Life is busy and so I am always drawing and painting in my mind. I hold my thoughts until I can get to the studio. My studio. My studio changes daily….from an easel in the front bedroom, to the kitchen table, the basement, the passenger seat in the car, my bed late in the evening. I am in so many places throughout the day that I just grab at whatever time will allow. My art supplies take up several shelving units in two separate spaces or a number of different canvas bags. I draw every day. Sometimes a two minute sketch in my journal, fleetingly for a half hour or an hour at my drawing desk, hopefully a full day of enervating process at the easel. I experiment a lot with the subject but am mostly intrigued with the female figure. Whenever I get the opportunity, I do life drawing with a live model, ideally in a formal studio but otherwise with anyone who is willing to sit….usually Nev (my husband) or myself (in a mirror). There is immeasurable value in drawing any human form but my emotional connection is with the female figure, perhaps because I can express my own reality and life experience. I create my own narratives by transforming gestures and poses from my own drawings, and sometimes images from magazines into observations and presentations that hopefully stir sentiment in the viewer.
“After the Party” is a reflection on simple but authentic moments in life. Renderings from my own experience and not unlike many others of us who lived through times when dancing, parties, dresses, dating, and love could be endearing or devastating. With the use of colour, line, and fanciful whimsy I hope to incite hidden meaning and a personal interpretation for every viewer. And a bit of fun in a sometimes sad world. The party goes on.
Special thanks to Gallery Artist Gretchen Jeens for this blog post!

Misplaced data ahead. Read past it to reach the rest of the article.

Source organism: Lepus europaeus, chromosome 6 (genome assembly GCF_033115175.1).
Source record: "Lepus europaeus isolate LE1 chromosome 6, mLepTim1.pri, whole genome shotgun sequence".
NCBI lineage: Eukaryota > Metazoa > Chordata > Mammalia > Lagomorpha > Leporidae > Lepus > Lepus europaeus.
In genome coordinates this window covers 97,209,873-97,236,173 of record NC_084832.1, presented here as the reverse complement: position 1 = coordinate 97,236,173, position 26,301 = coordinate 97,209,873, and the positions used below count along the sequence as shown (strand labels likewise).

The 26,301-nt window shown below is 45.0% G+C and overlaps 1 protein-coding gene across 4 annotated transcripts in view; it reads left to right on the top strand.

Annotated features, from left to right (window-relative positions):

The “buy 1 get 2 free” are cheaper however, manufacturers use cheap canvas, but most importantly they use cheap grades of wood for the stretcher that’s processed quickly and it has a high probability of warping. The manufacturer often from another country assembles these fast and shrink wraps them, then: they are transported (outside) to an art store, sit on shelf (new climate), you purchase and take to studio (outside), you open the package in your studio (new climate), paint it and then it sits and dries along with your painting, you transport it to the gallery (outside), it hangs in the gallery (new climate), then the client transports it (outside) and hangs it in their home (new climate). Each step in the process exposes the canvas/frame to a drastic change in climate (where it either absorbs or loses humidity) that raises the probability of warping. The larger the canvas, the longer the wood stretcher bars (the cheap canvas doesn’t have extra cross-boards for support) the higher probability of warping.
Framed canvas may be forced straight by framing but unframed canvas is most susceptible to dryness/humidity. The paint & varnish only covers and seals the front; the back is still at the mercy of the climate. Many artists use the cheap canvases, and after painting and drying in their studio, many have warped and have to be re-stretch. Very stressful for the artist and cost extra time and money.
That said, it all comes down to: the artist’s level (beginner, emerging, intermediate or professional) and the price of your work. Personally: If I bought a painting for $50 from an emerging artist and it warped, I probably would understand and wouldn’t be too upset. If I spent $500 for a painting from a professional and it warped, then I’d probably call the gallery/artist and reconsider whether I’d buy another piece from that artist.
If you have to use the cheap canvases now, then that’s the way it is just price accordingly. If you are working to be a pro, then start a budget and cut some other expenses to get better quality supplies.
STRETCHED CANVASES – Made in Canada
Our Canvases are the the perfect base for all painters. Canvases are double primed, 10 oz 100% cotton canvas, stretched and back-stapled on our 3/4″ (20mm) thick, primed with acid-free acrylic titanium gesso. It is an ideal surface specially crafted for acrylic and oil painting. This canvas is a perfect base to create a durable piece of artwork that will endure for years. These are professional quality “Made in Canada” products.
Donna Child, Gallery Director – Artworld Fine Art
Marina Picasso-A Stark Contrast